After their wedding, Jensen and Tidmarsh returned to Idaho and held two receptions, one in Twin Falls where they currently live and one in Boise, where they met, for family and friends. The couple announced their wedding in the Times-News and the Idaho Statesman in conjunction with each reception later that summer. When their announcement ran in the Times-News, Jensen and Tidmarsh were surprised to see where it was published. Rather than list the announcement under "Celebrations" as was the paper's policy, editor James Wright made a bold decision to publish their announcement under "Weddings." In a lengthy note to readers, Wright explained his decision, saying "a legal marriage is a legal marriage--even gay ones."

Jensen and Tidmarsh had not requested special placement and expected the announcement to run under Celebrations. The policy change was implemented on the Times-News' initiative, but it immediately attracted attention to the newlyweds.

"We feel like we're accidental activists because we just did something that we felt for our relationship was right, and the attention we started receiving was a little overwhelming at first," Tidmarsh said. "We did the same thing any straight couple would do by announcing our wedding and announcing our reception."

For months afterward, the couple was regularly approached by strangers congratulating them on their marriage. In November, at the Prop 8 rally on the steps of City Hall, Jensen and Tidmarsh stood among the crowd, with Thorpe, May-Chang, Bjorn and Walker, holding a banner-sized copy of their California marriage certificate. Like Bjorn and Walker's marriage, Jensen and Tidmarsh's marriage is one of the 18,000 unions that took place in 2008 that the California court system recently ruled would remain legal.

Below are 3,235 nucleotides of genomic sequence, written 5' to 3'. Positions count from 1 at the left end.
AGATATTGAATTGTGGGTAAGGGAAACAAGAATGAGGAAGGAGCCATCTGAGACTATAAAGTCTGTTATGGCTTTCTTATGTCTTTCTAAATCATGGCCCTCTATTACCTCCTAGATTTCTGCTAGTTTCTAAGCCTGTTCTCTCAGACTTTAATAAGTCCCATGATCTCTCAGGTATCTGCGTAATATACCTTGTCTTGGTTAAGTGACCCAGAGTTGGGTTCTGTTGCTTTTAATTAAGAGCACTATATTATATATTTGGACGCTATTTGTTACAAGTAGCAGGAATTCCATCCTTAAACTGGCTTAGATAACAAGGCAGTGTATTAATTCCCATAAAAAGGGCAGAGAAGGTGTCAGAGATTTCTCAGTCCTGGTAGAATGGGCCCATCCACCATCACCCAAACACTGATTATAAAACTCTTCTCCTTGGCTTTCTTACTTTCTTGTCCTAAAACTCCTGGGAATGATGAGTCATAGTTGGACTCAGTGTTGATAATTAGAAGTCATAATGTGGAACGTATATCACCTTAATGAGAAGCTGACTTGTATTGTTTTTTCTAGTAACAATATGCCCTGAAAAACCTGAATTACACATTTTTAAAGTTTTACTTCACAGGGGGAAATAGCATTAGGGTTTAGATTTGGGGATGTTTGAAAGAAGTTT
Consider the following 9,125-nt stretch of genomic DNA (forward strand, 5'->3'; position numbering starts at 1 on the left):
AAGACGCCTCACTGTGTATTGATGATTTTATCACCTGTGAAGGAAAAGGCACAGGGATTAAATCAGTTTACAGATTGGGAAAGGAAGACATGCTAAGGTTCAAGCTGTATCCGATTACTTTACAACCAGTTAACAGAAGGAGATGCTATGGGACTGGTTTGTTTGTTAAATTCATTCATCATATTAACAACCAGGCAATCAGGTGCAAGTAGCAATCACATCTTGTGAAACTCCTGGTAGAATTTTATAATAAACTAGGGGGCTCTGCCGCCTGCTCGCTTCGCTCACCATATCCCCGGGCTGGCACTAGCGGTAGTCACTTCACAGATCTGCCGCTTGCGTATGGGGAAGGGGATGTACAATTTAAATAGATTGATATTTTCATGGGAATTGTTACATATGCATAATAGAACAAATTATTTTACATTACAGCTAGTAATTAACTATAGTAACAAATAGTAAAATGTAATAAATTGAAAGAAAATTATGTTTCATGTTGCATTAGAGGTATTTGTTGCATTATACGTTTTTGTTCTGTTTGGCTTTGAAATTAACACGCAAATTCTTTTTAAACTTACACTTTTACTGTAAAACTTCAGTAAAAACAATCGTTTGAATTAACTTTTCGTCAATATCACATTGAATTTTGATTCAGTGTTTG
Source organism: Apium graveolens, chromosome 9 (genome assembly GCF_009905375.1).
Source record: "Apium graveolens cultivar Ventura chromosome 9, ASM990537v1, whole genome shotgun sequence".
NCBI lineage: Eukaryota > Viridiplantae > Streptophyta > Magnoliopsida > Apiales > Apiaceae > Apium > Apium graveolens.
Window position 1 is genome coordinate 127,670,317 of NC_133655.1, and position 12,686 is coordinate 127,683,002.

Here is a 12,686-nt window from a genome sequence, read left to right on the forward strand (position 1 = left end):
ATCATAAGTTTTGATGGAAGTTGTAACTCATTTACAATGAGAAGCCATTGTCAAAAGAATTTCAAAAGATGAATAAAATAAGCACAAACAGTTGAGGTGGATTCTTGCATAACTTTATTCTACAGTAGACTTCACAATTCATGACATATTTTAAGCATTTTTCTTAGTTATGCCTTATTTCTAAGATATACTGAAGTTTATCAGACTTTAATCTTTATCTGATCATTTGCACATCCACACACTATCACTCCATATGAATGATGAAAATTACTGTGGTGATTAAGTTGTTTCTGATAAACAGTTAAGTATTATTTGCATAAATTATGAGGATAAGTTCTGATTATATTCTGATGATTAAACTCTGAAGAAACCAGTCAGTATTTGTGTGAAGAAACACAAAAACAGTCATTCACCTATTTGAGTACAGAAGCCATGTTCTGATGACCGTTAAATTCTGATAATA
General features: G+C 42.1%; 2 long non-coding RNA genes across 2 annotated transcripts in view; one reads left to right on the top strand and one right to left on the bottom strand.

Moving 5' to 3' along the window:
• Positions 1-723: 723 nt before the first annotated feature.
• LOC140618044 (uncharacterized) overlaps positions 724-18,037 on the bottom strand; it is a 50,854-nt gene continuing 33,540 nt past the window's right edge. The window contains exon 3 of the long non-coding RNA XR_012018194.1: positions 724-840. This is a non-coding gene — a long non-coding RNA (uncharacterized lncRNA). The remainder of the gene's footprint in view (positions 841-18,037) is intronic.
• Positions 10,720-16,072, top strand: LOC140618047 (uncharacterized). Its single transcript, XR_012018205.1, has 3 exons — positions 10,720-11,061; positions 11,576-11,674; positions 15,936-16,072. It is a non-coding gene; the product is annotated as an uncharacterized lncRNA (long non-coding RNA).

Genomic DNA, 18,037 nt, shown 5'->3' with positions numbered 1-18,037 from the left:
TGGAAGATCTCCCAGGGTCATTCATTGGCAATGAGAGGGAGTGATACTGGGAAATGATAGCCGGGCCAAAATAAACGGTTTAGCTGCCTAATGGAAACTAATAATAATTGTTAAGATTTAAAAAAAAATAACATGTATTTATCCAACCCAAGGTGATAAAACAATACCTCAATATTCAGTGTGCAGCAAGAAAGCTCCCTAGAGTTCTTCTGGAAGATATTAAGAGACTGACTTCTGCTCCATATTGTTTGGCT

Unlike Bjorn and Walker, Jensen and Tidmarsh don't have big plans to celebrate their anniversary. Not yet anyway. As the new president of the Southern Idaho LGBT, Tidmarsh said their focus is getting through Twin Falls' first-ever Pride celebration at the end of June and then focusing on their anniversary.

Tidmarsh and Jensen both, perhaps fueled by the excitement of an inaugural Pride, are imbued with an optimism for the future of gay rights in Idaho, even though their marriage means nothing to the state in which they live.

"I think it takes time for people to realize that we're just people also," said Jensen. "We're just like them. We're just a married couple."

Tidmarsh agreed: "We're two people who got married, and we're living our lives just like everybody else."